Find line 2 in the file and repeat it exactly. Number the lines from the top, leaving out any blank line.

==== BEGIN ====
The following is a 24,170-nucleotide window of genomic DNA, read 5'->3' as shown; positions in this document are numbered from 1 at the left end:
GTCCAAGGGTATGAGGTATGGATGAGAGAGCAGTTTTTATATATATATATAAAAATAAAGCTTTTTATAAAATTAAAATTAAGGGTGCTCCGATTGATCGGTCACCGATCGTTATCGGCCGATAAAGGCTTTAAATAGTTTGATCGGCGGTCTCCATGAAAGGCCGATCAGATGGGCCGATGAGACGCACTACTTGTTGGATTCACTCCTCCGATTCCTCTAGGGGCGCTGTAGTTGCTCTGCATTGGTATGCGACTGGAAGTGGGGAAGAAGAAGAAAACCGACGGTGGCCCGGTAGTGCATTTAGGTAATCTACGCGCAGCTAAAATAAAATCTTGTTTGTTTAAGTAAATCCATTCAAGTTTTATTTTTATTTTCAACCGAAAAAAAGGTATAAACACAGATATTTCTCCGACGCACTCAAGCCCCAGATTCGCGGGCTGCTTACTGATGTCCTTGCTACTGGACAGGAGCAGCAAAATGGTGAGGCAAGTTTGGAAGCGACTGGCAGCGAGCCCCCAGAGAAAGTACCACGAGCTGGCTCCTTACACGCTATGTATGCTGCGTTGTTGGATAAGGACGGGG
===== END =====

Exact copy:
GTCCAAGGGTATGAGGTATGGATGAGAGAGCAGTTTTTATATATATATATAAAAATAAAGCTTTTTATAAAATTAAAATTAAGGGTGCTCCGATTGATCGGTCACCGATCGTTATCGGCCGATAAAGGCTTTAAATAGTTTGATCGGCGGTCTCCATGAAAGGCCGATCAGATGGGCCGATGAGACGCACTACTTGTTGGATTCACTCCTCCGATTCCTCTAGGGGCGCTGTAGTTGCTCTGCATTGGTATGCGACTGGAAGTGGGGAAGAAGAAGAAAACCGACGGTGGCCCGGTAGTGCATTTAGGTAATCTACGCGCAGCTAAAATAAAATCTTGTTTGTTTAAGTAAATCCATTCAAGTTTTATTTTTATTTTCAACCGAAAAAAAGGTATAAACACAGATATTTCTCCGACGCACTCAAGCCCCAGATTCGCGGGCTGCTTACTGATGTCCTTGCTACTGGACAGGAGCAGCAAAATGGTGAGGCAAGTTTGGAAGCGACTGGCAGCGAGCCCCCAGAGAAAGTACCACGAGCTGGCTCCTTACACGCTATGTATGCTGCGTTGTTGGATAAGGACGGGG